I am teaching 16 and 17 year-old and feel a need to get some grounding. (If I was still attending the adult class I would be reading for the purpose of causing trouble…I cannot help it).

  2. This is very helpful, Nitsav, especially since I am preparing my “Intro to the Old Testament” Sunday School lesson right now.

    I don’t think I could recommend Kugel’s book enough–I loved it.

  3. Another source that I have found useful is Amy-Jill Levine’s 24 part lecture series on the Old Testament from the Teaching Company. The format doesn’t lend itself to reference use, but she covers most of the major issues in an effective way. It is an easy way to approach Hebrew Bible scholarship.

  4. Sheldon, I found Levine’s lecture series very uneven (though of course, worth listening to.)
    I’m uncertain why she was asked to do several of their OT lectures, since she seems to be a New Testament scholar and there are plenty of OT people to pick from.
    I enjoyed the Genesis series, though Rendsburg’s delivery is a bit stilted, like he’s uncomfortable with the format. He gets better over time.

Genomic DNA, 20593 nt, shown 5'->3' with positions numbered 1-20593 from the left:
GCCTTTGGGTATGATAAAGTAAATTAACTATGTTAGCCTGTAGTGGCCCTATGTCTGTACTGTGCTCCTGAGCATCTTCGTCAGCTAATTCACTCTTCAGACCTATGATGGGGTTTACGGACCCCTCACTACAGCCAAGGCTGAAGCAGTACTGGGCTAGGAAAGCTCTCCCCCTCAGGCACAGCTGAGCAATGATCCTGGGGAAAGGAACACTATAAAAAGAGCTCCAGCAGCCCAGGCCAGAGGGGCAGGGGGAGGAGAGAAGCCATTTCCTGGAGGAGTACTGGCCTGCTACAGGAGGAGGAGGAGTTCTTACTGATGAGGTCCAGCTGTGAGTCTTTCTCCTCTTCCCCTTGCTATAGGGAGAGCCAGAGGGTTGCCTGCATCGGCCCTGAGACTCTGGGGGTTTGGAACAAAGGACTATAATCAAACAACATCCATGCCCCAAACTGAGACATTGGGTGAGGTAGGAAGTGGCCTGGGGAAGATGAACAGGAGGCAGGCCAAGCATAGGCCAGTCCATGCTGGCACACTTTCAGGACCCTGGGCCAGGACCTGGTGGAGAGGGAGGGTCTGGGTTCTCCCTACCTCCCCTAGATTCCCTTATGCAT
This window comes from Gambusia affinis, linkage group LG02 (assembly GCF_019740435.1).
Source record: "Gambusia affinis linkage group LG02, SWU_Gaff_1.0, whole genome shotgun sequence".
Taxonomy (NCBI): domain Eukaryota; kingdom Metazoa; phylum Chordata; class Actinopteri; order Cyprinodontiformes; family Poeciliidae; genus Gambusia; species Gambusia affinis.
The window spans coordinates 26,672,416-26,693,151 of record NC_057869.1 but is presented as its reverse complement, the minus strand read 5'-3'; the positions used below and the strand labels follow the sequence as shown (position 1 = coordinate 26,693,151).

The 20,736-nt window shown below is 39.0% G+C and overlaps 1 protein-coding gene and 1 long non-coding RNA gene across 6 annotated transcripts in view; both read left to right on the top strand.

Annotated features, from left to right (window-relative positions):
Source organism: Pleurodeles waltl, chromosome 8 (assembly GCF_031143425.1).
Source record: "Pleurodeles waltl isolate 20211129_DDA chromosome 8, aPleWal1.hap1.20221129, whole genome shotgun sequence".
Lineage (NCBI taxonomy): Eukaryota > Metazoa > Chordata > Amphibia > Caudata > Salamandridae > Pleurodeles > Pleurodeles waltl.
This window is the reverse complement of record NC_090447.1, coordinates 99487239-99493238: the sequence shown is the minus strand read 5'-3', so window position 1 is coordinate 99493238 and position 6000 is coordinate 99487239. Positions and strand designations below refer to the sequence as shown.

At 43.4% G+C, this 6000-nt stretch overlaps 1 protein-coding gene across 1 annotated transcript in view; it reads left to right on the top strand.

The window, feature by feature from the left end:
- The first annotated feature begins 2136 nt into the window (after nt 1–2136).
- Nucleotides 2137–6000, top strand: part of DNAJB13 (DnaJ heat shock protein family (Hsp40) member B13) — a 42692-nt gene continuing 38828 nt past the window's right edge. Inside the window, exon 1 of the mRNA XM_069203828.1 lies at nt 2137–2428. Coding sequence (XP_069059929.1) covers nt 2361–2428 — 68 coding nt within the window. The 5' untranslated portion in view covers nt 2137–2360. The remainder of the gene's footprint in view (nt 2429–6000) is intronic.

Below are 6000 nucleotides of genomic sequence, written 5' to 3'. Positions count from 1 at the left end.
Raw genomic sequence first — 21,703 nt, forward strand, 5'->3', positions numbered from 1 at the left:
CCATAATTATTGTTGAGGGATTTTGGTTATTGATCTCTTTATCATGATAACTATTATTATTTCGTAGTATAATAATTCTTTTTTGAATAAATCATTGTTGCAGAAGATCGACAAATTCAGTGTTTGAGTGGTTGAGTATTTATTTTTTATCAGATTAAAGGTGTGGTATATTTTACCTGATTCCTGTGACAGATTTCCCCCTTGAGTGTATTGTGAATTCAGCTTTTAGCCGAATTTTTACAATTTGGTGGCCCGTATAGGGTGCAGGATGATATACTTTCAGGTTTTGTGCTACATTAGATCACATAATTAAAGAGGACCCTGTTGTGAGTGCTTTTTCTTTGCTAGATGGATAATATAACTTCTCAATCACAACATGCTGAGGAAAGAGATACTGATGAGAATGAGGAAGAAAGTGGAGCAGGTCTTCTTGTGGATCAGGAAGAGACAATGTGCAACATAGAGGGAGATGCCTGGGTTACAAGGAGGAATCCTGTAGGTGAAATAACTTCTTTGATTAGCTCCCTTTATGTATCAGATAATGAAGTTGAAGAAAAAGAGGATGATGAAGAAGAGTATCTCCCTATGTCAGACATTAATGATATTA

5. Nitsav, I notice you did not mention Alter’s books that are new translations of Genesis and, separately, the entire Torah, with commentary. I also notice you have included nothing by Breugemann. I’ve found these to be helpful. Comments?

  6. Regarding Alter, two reasons-

    1) Marketing. Alter now has the Torah (i.e. Genesis- Deuteronomy), Psalms, and 1-2 Samuel. In a Gospel Doctrine setting, where convincing people who may have a pre-existing bias against it to buy another translation, or who have minimal interest, an incomplete translation with a specific/specialized focus isn’t an easy sell. That said, I think his work is great, and I appreciate his commentary on the literary aspects more than his actual translation.

    If one wants to get at the Hebrew or literary sense, I can certainly endorse his work. One step further beyond is the Shocken Bible, by Everett Fox, which also includes notes, but is limited to the Torah. That translation sacrifices smooth English for the “feeling” or flavor of the Hebrew. There’s a sample of Genesis 22 here. I should note as well, that the Schocken Bible is available electronically for Accordance users. (See here for my Bible software smackdown, now outdated by the major upgrade that is Logos 4.)

    2) Space- I had a single-spaced, reduced margin double-sided piece of paper. Only so many things could be included.

    As for Brueggeman, his work is more scholarly and theology-oriented, and I confess I am less familiar with his work then I should be. When putting my list together, his work simply didn’t come to mind at all for my intended audience. I know he gets generally good reviews, but I can’t offer an informed opinion in any detail at this time.